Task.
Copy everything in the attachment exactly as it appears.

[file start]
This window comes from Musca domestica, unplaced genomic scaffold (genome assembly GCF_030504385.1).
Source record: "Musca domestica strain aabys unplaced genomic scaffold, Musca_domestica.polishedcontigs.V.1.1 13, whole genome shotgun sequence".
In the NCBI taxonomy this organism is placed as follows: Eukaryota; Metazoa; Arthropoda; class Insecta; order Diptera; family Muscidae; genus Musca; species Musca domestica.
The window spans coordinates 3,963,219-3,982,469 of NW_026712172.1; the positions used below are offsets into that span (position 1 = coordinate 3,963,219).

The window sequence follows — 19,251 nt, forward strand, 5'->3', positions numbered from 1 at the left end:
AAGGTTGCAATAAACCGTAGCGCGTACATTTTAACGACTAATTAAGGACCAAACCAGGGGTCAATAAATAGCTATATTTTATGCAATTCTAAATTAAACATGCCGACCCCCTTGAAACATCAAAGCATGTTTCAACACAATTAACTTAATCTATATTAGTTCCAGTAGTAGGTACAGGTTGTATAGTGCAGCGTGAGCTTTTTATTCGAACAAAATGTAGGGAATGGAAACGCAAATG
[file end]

This window comes from Musca domestica, unplaced genomic scaffold (genome assembly GCF_030504385.1).
Source record: "Musca domestica strain aabys unplaced genomic scaffold, Musca_domestica.polishedcontigs.V.1.1 13, whole genome shotgun sequence".
In the NCBI taxonomy this organism is placed as follows: Eukaryota; Metazoa; Arthropoda; class Insecta; order Diptera; family Muscidae; genus Musca; species Musca domestica.
The window spans coordinates 3,963,219-3,982,469 of NW_026712172.1; the positions used below are offsets into that span (position 1 = coordinate 3,963,219).

The window sequence follows — 19,251 nt, forward strand, 5'->3', positions numbered from 1 at the left end:
AAGGTTGCAATAAACCGTAGCGCGTACATTTTAACGACTAATTAAGGACCAAACCAGGGGTCAATAAATAGCTATATTTTATGCAATTCTAAATTAAACATGCCGACCCCCTTGAAACATCAAAGCATGTTTCAACACAATTAACTTAATCTATATTAGTTCCAGTAGTAGGTACAGGTTGTATAGTGCAGCGTGAGCTTTTTATTCGAACAAAATGTAGGGAATGGAAACGCAAATG